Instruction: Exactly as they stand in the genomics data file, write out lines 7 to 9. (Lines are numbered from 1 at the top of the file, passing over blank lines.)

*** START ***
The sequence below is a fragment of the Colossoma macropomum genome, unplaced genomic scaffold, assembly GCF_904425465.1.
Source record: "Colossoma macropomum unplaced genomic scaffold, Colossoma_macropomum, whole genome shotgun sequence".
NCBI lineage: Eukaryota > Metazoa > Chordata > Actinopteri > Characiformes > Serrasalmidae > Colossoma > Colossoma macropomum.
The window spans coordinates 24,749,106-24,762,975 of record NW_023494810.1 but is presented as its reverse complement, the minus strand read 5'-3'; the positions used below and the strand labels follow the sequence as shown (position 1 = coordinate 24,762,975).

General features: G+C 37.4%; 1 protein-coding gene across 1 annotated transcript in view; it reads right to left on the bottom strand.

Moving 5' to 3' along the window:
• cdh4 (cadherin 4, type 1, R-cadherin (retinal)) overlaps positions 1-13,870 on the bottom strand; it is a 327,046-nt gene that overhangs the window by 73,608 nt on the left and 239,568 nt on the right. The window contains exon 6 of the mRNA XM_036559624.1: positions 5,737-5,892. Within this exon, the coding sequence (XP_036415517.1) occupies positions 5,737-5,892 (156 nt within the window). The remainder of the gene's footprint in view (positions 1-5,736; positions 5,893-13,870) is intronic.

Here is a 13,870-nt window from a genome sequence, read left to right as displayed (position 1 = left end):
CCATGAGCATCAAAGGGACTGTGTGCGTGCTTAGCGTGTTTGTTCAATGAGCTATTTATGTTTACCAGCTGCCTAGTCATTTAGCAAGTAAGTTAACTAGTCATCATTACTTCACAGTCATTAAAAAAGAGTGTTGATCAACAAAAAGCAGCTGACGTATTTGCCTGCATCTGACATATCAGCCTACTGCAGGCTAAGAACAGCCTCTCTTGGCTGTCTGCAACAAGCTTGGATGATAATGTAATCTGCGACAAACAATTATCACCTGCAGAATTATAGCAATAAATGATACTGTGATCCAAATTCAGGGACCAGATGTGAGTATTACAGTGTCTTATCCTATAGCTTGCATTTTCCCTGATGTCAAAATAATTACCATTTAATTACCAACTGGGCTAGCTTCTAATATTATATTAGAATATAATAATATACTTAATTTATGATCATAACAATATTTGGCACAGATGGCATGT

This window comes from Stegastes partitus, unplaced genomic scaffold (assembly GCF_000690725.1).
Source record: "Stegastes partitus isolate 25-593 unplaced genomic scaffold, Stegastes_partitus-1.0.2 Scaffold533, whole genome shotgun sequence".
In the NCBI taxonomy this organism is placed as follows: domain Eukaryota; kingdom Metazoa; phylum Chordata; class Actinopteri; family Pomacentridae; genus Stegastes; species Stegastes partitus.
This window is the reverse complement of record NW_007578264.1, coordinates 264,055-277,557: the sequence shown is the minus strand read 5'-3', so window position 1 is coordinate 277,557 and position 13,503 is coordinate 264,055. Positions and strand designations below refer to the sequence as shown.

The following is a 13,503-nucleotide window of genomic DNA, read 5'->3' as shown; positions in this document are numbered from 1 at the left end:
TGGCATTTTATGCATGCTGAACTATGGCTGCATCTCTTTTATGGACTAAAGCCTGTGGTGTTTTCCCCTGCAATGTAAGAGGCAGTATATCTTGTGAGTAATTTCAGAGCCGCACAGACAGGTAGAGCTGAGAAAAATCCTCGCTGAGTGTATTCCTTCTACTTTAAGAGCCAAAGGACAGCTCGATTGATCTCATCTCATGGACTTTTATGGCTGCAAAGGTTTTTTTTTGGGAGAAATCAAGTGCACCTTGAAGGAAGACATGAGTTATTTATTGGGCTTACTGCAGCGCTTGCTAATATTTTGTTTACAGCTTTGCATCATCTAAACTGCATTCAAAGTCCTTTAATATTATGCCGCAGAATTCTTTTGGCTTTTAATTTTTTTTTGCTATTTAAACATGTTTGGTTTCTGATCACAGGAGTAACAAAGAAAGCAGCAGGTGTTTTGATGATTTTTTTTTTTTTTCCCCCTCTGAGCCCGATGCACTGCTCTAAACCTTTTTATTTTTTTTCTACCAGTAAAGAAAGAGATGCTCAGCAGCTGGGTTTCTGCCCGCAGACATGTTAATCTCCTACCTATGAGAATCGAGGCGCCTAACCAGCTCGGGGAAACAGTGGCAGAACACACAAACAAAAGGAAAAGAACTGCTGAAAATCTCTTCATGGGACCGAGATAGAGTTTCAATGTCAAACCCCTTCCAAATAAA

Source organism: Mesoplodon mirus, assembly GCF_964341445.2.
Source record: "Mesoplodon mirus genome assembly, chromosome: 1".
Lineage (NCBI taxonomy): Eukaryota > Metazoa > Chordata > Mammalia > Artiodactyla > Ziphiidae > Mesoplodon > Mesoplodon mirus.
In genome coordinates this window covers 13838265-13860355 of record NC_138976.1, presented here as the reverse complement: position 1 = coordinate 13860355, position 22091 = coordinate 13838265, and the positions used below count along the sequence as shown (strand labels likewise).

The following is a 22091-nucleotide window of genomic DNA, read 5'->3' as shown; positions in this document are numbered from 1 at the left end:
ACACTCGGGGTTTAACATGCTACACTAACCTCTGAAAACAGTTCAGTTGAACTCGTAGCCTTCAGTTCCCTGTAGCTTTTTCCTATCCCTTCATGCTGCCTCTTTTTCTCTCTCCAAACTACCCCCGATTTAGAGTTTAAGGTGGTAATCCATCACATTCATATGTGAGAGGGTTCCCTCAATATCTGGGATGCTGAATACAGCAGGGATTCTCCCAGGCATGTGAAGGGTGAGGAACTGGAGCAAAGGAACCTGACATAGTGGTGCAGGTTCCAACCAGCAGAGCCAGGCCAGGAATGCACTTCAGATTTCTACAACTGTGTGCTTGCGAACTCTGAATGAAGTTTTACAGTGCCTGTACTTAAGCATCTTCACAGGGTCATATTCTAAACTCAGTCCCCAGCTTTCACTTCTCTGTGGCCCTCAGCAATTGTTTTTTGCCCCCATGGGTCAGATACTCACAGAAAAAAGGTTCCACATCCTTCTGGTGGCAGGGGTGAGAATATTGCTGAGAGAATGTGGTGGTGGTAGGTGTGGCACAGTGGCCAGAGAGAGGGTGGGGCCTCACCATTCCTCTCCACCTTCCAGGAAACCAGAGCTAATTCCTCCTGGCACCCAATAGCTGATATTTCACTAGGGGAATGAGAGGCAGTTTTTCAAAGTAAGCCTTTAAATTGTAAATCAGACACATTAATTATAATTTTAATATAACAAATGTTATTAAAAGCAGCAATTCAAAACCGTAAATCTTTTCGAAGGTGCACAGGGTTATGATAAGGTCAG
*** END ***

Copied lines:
• cdh4 (cadherin 4, type 1, R-cadherin (retinal)) overlaps positions 1-13,870 on the bottom strand; it is a 327,046-nt gene that overhangs the window by 73,608 nt on the left and 239,568 nt on the right. The window contains exon 6 of the mRNA XM_036559624.1: positions 5,737-5,892. Within this exon, the coding sequence (XP_036415517.1) occupies positions 5,737-5,892 (156 nt within the window). The remainder of the gene's footprint in view (positions 1-5,736; positions 5,893-13,870) is intronic.

Here is a 13,870-nt window from a genome sequence, read left to right as displayed (position 1 = left end):
CCATGAGCATCAAAGGGACTGTGTGCGTGCTTAGCGTGTTTGTTCAATGAGCTATTTATGTTTACCAGCTGCCTAGTCATTTAGCAAGTAAGTTAACTAGTCATCATTACTTCACAGTCATTAAAAAAGAGTGTTGATCAACAAAAAGCAGCTGACGTATTTGCCTGCATCTGACATATCAGCCTACTGCAGGCTAAGAACAGCCTCTCTTGGCTGTCTGCAACAAGCTTGGATGATAATGTAATCTGCGACAAACAATTATCACCTGCAGAATTATAGCAATAAATGATACTGTGATCCAAATTCAGGGACCAGATGTGAGTATTACAGTGTCTTATCCTATAGCTTGCATTTTCCCTGATGTCAAAATAATTACCATTTAATTACCAACTGGGCTAGCTTCTAATATTATATTAGAATATAATAATATACTTAATTTATGATCATAACAATATTTGGCACAGATGGCATGT